At the above dosage of 0.2 g urea/m2 paper, these problems were alleviated but not completely eliminated. Therefore, the concentration of urea was doubled to 2.2% corresponding to 0.4 grams urea/m2 paper. At this level, the audible picking of the stickies at the pull roll ceased. The product was sheeted and no transfer of stickies from the backliner to the topliner was observed. The product was sent to the customer for conversion to finished product. The customer did not experience any of the problems associated with stickies while printing on this paper. Although stickies were visually observable on the backliner they were in an innocuous form.

The level of urea was subsequently varied in the range of 0.25 to 0.51 g/m2 to deal with varying amounts of stickies contamination in their recycled fibre feedstock.


A qualitative laboratory evaluation procedure was used to screen candidates for chemical passivation of stickies.

(1) A strip of adhesive was applied on a sheet of paper using an "adhesive gun" "Scotch Brand ATG 752".

(2) The paper was quickly dipped in water containing various concentrations of urea (see Table II).

(3) The paper was dried in an oven at 100-105 C. for 5 minutes.

(4) The paper was placed on the bench with the sticky side up.

(5) A second "clean" sheet of paper was placed on the first and uniform pressure was applied manually on it.

(6) The two sheets were peeled away from each other.


              TABLE II______________________________________   % UreaExperiment   in Water  Observations______________________________________1       0         Blank. While peeling the papers,             considerable damage is done due to             tearing. Surface of the adhesive             remains sticky.2       0.2%      Considerable improvement. Surface of             adhesive much less sticky to the             touch and only a little damage is             done while peeling the paper.3         2%      Adhesive surface passivated complete-             ly. Not sticky to the touch and             almost no damage done by peeling.4        40%      A visible white deposit of urea onto             the adhesive surface which is not             sticky at all. Papers peel away             extremely easy with absolutely no             damage.______________________________________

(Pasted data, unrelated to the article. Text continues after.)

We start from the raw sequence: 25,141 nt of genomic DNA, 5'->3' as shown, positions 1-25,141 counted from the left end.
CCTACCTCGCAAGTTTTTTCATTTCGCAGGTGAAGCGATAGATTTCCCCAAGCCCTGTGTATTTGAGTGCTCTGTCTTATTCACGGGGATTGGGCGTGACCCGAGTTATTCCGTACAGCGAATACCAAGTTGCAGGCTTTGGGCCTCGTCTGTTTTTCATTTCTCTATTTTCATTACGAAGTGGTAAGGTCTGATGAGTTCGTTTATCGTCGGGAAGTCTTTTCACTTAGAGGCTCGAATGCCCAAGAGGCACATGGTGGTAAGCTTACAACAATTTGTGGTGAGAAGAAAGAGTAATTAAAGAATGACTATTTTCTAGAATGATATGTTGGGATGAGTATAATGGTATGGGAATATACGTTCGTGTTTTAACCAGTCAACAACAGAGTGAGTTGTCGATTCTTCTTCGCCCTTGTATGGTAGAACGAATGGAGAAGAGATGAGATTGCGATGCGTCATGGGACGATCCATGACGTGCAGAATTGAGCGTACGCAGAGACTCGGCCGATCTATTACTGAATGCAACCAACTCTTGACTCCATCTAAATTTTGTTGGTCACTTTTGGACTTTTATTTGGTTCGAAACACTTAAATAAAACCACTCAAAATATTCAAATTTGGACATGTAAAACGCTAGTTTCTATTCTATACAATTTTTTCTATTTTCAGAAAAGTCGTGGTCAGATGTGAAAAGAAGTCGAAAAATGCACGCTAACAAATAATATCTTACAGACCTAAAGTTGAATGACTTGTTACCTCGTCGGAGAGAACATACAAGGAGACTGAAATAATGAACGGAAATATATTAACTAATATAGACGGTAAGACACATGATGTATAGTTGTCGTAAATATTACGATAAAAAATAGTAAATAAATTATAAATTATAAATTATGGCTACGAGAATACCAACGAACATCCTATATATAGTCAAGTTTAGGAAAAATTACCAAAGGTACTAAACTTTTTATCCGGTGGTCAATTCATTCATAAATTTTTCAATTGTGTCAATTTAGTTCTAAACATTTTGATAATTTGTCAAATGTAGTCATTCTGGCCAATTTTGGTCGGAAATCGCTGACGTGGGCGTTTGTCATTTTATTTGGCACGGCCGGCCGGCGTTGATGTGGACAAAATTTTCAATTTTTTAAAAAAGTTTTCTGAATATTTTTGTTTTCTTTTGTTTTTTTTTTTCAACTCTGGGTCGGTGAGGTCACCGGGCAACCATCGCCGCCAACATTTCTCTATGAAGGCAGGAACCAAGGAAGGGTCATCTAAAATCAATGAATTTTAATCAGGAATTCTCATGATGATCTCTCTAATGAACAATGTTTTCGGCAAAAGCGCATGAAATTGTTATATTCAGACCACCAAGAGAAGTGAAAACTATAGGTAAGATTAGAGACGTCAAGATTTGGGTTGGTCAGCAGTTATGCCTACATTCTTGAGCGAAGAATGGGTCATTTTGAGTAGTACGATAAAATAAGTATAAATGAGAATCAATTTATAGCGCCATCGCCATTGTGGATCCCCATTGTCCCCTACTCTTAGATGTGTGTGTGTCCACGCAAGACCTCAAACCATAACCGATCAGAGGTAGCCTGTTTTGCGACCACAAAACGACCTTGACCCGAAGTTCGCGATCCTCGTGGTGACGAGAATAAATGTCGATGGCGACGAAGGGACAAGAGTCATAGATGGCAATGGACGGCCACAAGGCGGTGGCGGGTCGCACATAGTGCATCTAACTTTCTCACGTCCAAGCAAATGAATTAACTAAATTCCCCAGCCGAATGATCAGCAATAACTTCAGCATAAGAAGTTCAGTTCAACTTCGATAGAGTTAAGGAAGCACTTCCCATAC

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Referenced by
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US5135613 *Feb 4, 1991Aug 4, 1992Maxichem, Inc.Polycyanguanidine(urea)ammonium chloride
US5139616 *May 29, 1991Aug 18, 1992Betz Paperchem, Inc.Inhibiting pressure sensitive or hot melt adhesives from contaminating aqueous plup slurry by the addition of a surfactant and a solvent